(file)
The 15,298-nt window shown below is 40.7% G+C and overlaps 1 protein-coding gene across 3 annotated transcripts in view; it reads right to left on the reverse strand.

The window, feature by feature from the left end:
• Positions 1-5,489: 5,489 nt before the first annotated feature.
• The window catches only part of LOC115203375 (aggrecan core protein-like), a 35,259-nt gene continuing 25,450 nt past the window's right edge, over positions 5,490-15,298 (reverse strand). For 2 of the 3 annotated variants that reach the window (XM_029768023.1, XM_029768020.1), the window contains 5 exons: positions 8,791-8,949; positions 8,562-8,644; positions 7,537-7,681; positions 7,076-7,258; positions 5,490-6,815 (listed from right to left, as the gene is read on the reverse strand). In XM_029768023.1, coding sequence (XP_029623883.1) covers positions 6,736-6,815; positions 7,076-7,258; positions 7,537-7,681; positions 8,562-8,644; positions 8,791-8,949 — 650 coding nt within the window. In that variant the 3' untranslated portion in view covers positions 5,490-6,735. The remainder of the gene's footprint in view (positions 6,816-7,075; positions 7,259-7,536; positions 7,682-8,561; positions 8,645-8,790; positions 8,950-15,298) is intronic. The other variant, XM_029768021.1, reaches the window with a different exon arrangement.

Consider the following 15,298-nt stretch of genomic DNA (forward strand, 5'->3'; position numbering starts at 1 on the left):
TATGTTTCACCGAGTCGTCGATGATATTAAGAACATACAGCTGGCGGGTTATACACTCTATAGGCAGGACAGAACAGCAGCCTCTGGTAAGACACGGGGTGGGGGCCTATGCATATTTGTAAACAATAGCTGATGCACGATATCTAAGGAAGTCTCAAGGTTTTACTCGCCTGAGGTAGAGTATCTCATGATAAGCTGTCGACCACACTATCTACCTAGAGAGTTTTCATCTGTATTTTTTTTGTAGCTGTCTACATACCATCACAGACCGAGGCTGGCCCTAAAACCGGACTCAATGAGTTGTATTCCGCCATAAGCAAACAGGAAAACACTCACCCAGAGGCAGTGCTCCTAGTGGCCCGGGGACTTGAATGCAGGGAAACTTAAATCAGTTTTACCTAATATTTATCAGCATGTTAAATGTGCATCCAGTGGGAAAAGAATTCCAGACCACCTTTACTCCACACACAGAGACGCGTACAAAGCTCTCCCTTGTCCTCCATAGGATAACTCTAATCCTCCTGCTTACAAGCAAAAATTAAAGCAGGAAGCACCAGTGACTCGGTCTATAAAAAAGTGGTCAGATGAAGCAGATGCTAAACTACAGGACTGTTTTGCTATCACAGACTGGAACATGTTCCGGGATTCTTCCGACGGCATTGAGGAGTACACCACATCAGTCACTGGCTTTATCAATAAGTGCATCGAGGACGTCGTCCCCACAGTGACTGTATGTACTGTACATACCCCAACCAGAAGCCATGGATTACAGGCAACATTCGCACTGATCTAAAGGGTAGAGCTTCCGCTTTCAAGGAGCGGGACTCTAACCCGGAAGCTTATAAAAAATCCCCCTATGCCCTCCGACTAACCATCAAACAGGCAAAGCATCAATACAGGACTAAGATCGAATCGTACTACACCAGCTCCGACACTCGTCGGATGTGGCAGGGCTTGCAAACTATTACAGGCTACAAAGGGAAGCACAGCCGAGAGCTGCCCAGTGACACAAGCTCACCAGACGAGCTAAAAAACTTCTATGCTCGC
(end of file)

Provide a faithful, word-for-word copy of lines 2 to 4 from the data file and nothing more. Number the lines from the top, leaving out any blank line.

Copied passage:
The window, feature by feature from the left end:
• Positions 1-5,489: 5,489 nt before the first annotated feature.
• The window catches only part of LOC115203375 (aggrecan core protein-like), a 35,259-nt gene continuing 25,450 nt past the window's right edge, over positions 5,490-15,298 (reverse strand). For 2 of the 3 annotated variants that reach the window (XM_029768023.1, XM_029768020.1), the window contains 5 exons: positions 8,791-8,949; positions 8,562-8,644; positions 7,537-7,681; positions 7,076-7,258; positions 5,490-6,815 (listed from right to left, as the gene is read on the reverse strand). In XM_029768023.1, coding sequence (XP_029623883.1) covers positions 6,736-6,815; positions 7,076-7,258; positions 7,537-7,681; positions 8,562-8,644; positions 8,791-8,949 — 650 coding nt within the window. In that variant the 3' untranslated portion in view covers positions 5,490-6,735. The remainder of the gene's footprint in view (positions 6,816-7,075; positions 7,259-7,536; positions 7,682-8,561; positions 8,645-8,790; positions 8,950-15,298) is intronic. The other variant, XM_029768021.1, reaches the window with a different exon arrangement.